July 23, 2008, Updated July 24, 2014

The diet wars are heating up once more after a new report by Israeli researchers suggests that low-carbohydrate and Mediterranean diets may be safer and more effective for weight loss than standard, medically prescribed low-fat diets.

In a two-year study, researchers from Ben Gurion University of the Negev (BGU), found that dieters don’t always have to give up fats if they want to lose weight or increase health benefits, but instead can opt for diets that are low in carbohydrates like bread and pasta, or rich in fruits, healthy fats, and vegetables.

In the study, which was published in the New England Journal of Medicine, researchers monitored 322 moderately obese people who were assigned one of three diet regimes – a low-fat diet, a Mediterranean diet, or a low-carbohydrate diet like that popularized by Atkins.

Low carb dieters lose the most

Although all of the participants decreased the number of calories they consumed by similar amounts, those on the low-carb diet lost the most: 10.3 lbs. after one year, compared to 10 lbs for those on the Mediterranean diet in the same period, or just 6.5 lbs. for those on the low-fat diet.

“These weight reduction rates are comparable to results from physician-prescribed weight loss medications,” explains Dr. Iris Shai, the lead researcher, from the S. Daniel Abraham International Center for Health and Nutrition in the Department of Epidemiology at BGU.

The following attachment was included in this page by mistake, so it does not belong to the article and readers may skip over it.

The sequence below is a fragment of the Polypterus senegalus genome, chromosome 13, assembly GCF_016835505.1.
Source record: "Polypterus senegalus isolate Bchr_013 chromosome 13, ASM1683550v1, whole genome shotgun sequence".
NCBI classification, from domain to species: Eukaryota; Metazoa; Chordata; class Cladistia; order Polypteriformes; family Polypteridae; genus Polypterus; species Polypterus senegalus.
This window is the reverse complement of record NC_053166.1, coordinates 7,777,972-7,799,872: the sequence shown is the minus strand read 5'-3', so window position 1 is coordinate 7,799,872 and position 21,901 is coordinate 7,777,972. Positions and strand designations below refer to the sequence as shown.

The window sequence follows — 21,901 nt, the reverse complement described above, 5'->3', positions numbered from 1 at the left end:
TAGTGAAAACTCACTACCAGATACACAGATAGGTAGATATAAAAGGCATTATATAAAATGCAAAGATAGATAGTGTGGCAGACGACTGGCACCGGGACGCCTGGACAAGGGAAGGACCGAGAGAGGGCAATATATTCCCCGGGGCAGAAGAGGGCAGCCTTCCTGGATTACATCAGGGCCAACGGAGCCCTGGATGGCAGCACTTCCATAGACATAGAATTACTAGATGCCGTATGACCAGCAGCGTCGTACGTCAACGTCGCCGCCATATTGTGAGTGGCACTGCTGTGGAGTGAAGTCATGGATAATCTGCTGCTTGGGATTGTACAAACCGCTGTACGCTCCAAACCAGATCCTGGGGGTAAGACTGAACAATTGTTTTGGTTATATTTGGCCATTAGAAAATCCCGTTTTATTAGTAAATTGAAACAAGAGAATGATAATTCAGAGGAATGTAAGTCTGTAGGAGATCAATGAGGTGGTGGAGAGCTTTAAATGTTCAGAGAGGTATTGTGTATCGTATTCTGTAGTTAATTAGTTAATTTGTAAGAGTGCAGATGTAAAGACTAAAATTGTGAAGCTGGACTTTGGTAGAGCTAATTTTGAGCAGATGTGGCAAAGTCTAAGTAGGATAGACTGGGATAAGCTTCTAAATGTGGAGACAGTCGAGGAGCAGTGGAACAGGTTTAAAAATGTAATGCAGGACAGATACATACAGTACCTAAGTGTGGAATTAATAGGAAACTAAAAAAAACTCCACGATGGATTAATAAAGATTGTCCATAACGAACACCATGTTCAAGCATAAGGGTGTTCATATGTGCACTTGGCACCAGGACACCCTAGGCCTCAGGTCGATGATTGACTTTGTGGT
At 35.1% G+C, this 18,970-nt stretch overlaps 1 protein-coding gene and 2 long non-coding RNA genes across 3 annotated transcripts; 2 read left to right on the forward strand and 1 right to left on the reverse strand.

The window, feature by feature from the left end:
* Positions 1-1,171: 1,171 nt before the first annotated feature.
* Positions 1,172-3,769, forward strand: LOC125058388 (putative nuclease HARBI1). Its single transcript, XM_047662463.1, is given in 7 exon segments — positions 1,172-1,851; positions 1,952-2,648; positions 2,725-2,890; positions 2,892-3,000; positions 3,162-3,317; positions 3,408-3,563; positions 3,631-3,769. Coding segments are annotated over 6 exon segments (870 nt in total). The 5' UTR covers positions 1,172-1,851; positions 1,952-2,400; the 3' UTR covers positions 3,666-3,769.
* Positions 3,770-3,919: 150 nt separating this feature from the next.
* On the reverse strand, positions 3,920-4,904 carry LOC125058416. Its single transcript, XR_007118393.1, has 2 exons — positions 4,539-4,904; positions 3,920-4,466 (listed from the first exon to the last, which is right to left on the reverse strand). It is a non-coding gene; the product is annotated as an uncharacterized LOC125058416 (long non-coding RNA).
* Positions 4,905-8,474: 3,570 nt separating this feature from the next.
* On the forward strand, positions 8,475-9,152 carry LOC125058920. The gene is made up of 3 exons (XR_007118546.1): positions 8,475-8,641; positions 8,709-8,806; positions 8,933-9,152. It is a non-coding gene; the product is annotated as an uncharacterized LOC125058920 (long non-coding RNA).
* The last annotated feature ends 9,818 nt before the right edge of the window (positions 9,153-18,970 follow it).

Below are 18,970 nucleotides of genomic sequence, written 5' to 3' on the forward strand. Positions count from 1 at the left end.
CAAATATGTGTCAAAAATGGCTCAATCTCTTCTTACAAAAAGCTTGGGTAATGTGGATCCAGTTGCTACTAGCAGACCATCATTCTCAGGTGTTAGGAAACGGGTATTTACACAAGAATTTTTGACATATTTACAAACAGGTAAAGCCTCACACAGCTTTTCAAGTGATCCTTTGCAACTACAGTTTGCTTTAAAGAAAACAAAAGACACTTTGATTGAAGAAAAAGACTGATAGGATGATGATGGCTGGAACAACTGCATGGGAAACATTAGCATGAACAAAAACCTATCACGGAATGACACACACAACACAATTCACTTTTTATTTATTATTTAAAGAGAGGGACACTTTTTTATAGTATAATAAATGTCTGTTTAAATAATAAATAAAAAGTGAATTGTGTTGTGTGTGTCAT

Moreover, the researchers found that the low-fat diet gave the least health benefits to dieters, compared with the Mediterranean and low-carb diets. Subjects on the Mediterranean diet saw the best improvement in blood sugar levels, while those on low-carb diets saw the biggest improvement in cholesterol levels.

Among diabetic participants, the standard low-fat diet actually increased the fasting glucose levels by 12mg/dL, while the Mediterranean diet induced a decrease in fasting glucose levels by 33mg/dL.

“Clearly, there is not one diet that is ideal for everyone,” says Dr. Shai, who conceived the study with Dr. Stampfer, the senior author, while she was a Fulbright fellow at Harvard School of Public Health and Channing Laboratory in Boston, Massachusetts.

“We believe that this study will open clinical medicine to considering low-carb and Mediterranean diets as safe effective alternatives for patients, based on personal preference and the medical goals set for such intervention,” she adds.

Trial at Dimona

The trial was conducted at the Nuclear Research Center in Dimona, Israel, in collaboration with Harvard University, the University of Leipzig, Germany and the University of Western Ontario, Canada. What is remarkable about the study is not only the relatively large number of participants, but that such a large proportion of them – 85 percent – stuck with the diet for two years.

This was partly achieved because of the significant cooperation between staff, subjects and their spouses involved in the study. The cafeterias at the isolated Dimona center went through a “health revolution,” to provide healthy dishes that would fit each one of the dietary arms, and every day, foods for each diet were labeled with colored dots.

Dieters were given additional nutritional counseling, and counseled on how to stick to eating plans at home.

“The improvement in levels of some biomarkers continued until the 24-month point, although maximum weight loss was achieved by six months,” says Dr. Shai. “This suggests that healthy diet has beneficial effects beyond weight loss.”

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